The invasion stalled on three beachheads almost immediately, due largely to shockingly bad leadership at most levels and never achieved even its initial objectives. In all, over the eight months of fighting, it generated some 130,000 deaths and 240,000 casualties on both sides.
I used to be able to read books like this (large, in depth military histories) with little problem, but my tastes have changed over the years and I now find them a lot harder to wade through. I was initially worried about this one as it seemed to be exclusively about the ANZAC experience of the campaign (reasonable enough as it was written by an Australian for the Australian market) but, after a few chapters, it became clear that it was a less partial and, while the ANZAC story still takes precedence, the book covers the British campaign and the Turkish defence as well. I was surprised to discover that the French had a significant presence on the Gallipoli peninsula although they get rather less coverage in the book.
This turns out to be an absorbing and fairly easy-to-read history of the campaign. It isn’t perfect and I found the telling of the story to be fractured, confused and in some places downright illogical. However, I am beginning to think that part of the problem is that the battle was itself shambolic in its conception, planning and execution: so, if you’re looking for an explanation of the motivation for the campaign, the strategic aims or even a coherent plot to the story … well, there was none! The book pulls no punches in exposing the poor planning and weak or brutal generalship. By contrast, it highlights the suffering and martyrdom of the thousands of soldiers on both sides of the line: lions led by donkeys, indeed. It also dispels the myth that Gallipoli was a largely Australian battle and that the Diggers suffered at the hands of incompetent British generals. More British (indeed, more French) soldiers lost their lives than did ANZACs and there were a healthy dose of blundering Aussie generals too.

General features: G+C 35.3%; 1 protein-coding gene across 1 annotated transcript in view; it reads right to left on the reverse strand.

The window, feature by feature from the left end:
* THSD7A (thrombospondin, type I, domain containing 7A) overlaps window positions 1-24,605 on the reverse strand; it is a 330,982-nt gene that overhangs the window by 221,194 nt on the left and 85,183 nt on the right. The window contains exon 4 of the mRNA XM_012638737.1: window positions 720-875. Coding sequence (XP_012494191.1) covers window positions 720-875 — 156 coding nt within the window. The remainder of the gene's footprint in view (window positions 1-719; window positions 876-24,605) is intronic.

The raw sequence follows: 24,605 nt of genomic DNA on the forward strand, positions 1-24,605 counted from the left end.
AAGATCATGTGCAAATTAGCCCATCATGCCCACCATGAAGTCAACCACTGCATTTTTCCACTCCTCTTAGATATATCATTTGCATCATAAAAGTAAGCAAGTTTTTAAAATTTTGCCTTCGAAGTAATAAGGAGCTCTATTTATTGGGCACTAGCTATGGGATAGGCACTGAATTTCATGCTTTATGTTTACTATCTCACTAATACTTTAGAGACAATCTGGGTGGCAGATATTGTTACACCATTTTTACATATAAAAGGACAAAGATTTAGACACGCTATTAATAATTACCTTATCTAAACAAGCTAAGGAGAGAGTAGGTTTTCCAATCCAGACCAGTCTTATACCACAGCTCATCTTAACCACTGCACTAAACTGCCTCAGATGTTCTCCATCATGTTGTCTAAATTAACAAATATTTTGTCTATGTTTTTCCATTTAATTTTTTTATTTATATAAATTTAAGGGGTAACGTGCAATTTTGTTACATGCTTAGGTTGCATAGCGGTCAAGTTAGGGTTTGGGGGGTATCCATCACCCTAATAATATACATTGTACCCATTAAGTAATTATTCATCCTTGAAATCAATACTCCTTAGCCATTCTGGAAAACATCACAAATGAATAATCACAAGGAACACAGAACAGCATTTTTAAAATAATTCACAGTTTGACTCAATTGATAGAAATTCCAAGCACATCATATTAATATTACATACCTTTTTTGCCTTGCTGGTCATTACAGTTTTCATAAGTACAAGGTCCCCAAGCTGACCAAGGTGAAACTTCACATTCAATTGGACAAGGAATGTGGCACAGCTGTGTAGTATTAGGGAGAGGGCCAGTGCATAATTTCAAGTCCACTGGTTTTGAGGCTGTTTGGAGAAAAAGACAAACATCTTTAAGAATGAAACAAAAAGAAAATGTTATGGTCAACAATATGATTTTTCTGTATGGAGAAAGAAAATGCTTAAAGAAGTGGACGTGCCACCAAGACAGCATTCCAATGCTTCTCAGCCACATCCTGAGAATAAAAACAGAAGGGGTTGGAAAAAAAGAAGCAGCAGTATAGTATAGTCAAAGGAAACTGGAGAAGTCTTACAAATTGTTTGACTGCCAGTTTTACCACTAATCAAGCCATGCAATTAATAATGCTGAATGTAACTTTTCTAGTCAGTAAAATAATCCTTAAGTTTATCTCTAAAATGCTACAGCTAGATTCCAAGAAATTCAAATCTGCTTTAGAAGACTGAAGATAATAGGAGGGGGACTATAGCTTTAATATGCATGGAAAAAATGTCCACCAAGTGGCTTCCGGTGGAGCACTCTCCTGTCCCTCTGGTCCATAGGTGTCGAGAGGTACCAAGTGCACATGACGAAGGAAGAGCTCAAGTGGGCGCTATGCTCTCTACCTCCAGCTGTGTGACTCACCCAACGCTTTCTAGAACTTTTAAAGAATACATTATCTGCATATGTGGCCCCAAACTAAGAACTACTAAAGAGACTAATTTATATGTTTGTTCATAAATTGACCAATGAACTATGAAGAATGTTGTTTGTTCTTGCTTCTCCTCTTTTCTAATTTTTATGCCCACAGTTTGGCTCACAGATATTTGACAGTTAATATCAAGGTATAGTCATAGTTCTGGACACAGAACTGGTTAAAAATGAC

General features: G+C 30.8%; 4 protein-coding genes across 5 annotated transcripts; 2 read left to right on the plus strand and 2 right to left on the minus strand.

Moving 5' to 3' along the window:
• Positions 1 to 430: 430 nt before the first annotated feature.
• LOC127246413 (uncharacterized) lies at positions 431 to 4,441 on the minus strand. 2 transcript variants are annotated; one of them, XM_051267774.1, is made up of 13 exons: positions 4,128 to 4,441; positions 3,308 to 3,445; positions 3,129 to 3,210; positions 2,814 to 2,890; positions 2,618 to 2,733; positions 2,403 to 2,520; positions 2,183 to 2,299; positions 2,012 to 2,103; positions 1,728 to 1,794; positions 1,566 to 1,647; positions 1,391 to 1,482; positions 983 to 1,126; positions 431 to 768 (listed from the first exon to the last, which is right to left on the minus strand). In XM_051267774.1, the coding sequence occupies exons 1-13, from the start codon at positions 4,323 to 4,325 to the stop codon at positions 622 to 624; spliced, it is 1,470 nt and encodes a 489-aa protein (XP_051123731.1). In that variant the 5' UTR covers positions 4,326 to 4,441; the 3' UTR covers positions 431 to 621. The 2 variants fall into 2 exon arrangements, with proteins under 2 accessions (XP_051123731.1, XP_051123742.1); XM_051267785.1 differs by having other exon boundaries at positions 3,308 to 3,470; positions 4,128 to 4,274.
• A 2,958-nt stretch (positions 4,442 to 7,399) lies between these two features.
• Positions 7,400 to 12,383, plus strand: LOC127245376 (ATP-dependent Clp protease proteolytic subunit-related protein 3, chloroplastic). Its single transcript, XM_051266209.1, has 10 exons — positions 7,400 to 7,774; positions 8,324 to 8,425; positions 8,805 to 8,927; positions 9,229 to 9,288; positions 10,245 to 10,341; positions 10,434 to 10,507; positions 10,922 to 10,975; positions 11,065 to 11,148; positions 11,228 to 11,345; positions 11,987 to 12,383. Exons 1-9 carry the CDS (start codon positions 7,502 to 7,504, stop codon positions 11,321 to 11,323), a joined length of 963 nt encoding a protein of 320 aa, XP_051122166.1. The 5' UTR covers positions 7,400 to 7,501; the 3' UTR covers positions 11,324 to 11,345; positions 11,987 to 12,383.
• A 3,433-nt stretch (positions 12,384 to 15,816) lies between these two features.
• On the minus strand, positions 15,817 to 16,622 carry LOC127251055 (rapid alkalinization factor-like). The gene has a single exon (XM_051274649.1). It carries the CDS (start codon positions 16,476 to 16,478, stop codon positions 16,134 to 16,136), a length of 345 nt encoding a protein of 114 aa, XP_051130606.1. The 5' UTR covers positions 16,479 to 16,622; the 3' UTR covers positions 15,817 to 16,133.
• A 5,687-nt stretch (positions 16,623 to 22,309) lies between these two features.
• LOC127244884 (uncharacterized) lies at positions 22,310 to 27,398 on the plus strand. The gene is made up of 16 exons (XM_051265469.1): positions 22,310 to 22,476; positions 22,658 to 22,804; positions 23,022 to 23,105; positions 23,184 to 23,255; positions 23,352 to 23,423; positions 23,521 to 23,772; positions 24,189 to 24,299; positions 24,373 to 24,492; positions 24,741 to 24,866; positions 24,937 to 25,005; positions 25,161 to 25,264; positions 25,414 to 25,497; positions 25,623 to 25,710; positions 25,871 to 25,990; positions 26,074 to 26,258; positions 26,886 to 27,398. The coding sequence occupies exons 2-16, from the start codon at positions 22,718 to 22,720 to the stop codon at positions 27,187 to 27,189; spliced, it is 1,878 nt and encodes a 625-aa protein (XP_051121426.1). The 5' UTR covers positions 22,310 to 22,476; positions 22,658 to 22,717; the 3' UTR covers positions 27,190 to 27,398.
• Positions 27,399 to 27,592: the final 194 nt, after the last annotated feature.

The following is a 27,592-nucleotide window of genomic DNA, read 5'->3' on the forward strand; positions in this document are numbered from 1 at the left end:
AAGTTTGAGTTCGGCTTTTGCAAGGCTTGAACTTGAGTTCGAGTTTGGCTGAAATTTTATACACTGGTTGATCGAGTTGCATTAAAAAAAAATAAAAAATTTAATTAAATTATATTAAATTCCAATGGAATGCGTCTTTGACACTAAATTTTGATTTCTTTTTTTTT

Carlyon’s personal feelings come through strongly in the writing which gives the book a human, readable flavour and his description of the slaughter of the Australian Light Horse at The Nek has to be one of the most horrifying yet poignant and moving passages that I have ever read. In some cases, his feelings sometimes get the better of him and sarcasm drips from the page, generally when he describes the behaviour of the British and Australian “leaders”. Read his “stream of consciousness” description of Stopford’s behaviour during the Suvla landings, Godley at The Nek or this one about the brutal and unimaginitive British General, Aylmer Hunter-Weston.
“Just about everything Hunter-Weston had done at Helles had failed. Which would explain why … he was promoted to lieutenant-general and made a corps commander. Had he managed to take Achi Baba, he possibly would have been made Archbisop of Canterbury.”